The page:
“It is interesting watching the world practice social distancing, individuals being isolated and communities being terrified of disease and yet it’s something cancer patients have to do on a regular basis, all the while feeling like crap. The reality is most people sequestered to their homes and neighborhoods right now feel fine and there is tons of money being directed toward finding a cure for COVID-19 which is not the case with pediatric cancer at all. I hope people remember what this feels like the next time they talk to a kid with cancer,” said Gibby, matter-of-factly.
By the numbers
As for her first goal — getting healthy — Campbell admits the road has been rocky. She is currently on her third round of treatment. Gibby shared the staggering amount of treatments her daughter has had and is still currently receiving. Each treatment lasts between six and seven months.
“If I totaled it up that equals around 25 courses of chemo, a course can last from one day up to a five-hour infusion every day for one week plus around 90 radiation treatments, a stem cell transplant, two major surgeries on her lower leg plus easily 10 other times she’s been put under for a lung nodule resection, port placement or removal,” Gibby said, pausing to stop and thank the Shaw Cancer Center in Edwards. Campbell is currently in her fifth cycle of chemo and finishing up her 54th round of radiation.
When not receiving treatment, working on her website with her father, Kevin, or writing her blog, Campbell campaigns for children’s cancer research. Cancer is the leading cause of death by disease in children and adolescents in the United States. Yet, according to the National Cancer Institute, all types of childhood cancer combined receive less than 4% of U.S. federal funding for cancer research.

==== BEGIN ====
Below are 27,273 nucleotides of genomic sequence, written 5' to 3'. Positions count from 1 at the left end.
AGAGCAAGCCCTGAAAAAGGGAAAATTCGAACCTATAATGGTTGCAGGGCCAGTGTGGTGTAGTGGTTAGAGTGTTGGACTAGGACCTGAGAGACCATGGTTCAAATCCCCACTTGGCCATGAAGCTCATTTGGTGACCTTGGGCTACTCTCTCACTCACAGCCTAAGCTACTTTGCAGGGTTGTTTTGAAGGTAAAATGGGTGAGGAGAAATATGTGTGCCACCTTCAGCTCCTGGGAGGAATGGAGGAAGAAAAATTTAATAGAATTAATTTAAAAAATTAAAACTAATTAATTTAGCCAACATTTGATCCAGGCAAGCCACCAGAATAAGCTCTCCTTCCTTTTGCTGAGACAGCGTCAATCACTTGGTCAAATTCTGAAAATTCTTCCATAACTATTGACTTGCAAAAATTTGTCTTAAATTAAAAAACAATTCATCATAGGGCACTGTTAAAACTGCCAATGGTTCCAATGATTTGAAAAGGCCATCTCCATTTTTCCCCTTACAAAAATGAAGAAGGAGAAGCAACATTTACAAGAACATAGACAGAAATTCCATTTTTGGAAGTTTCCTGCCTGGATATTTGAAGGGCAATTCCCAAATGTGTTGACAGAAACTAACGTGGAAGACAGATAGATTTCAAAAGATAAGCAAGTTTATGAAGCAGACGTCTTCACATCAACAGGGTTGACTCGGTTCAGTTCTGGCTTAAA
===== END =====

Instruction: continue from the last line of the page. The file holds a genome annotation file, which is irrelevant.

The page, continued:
“It’s crazy when you realize as a parent that your child is taking drugs from the 1980s with side effects that are like taking rat poison while adults can take targeted therapies with minimal side effects in trials for adults only,” Gibby said. “For me, one of the easiest things is putting yourself out there to other families and individuals dealing with cancer, the hardest part is if when that child doesn’t make it.”
Onward and upward
While ski racing was never far from Campbell’s mind, she took a gap year upon graduation, in order to train with SSCV, and college has also been on her radar.
“Right now I’m leaning toward Colorado University because of the aerospace program, being close to home and keeping my care based at Children’s Hospital Colorado,” she said. “Going to CU would be perfect for me. I could drive home on the weekends to visit my family and still have my own independence while at school. My team at the CU Medical Anschutz Campus would also be close to help with my treatment plan.”
Campbell has also developed an interest in the medical field.
“Being able to attend a school that has a medical campus in Denver would be ideal. I am interested in the Engineering Plus program at CU, where you can study engineering as an undergraduate and then pursue your passion in the pre-medical field. Nothing is for sure, of course, but I’m excited to explore the possibilities this spring and hopefully be healthy to attend college in the fall.”
For now, Campbell is looking to continue helping others conquer cancer both mentally and physically.
“Instead of limiting me, cancer has motivated me to take on the future, no holding back,” Campbell said. “I can’t wait for the day I can see my friends and coaches and get back on the ski hill.”
For more information about the SkiFast Foundation or to make a donation or apply for a scholarship, visit http://www.SkiFastFoundation.com.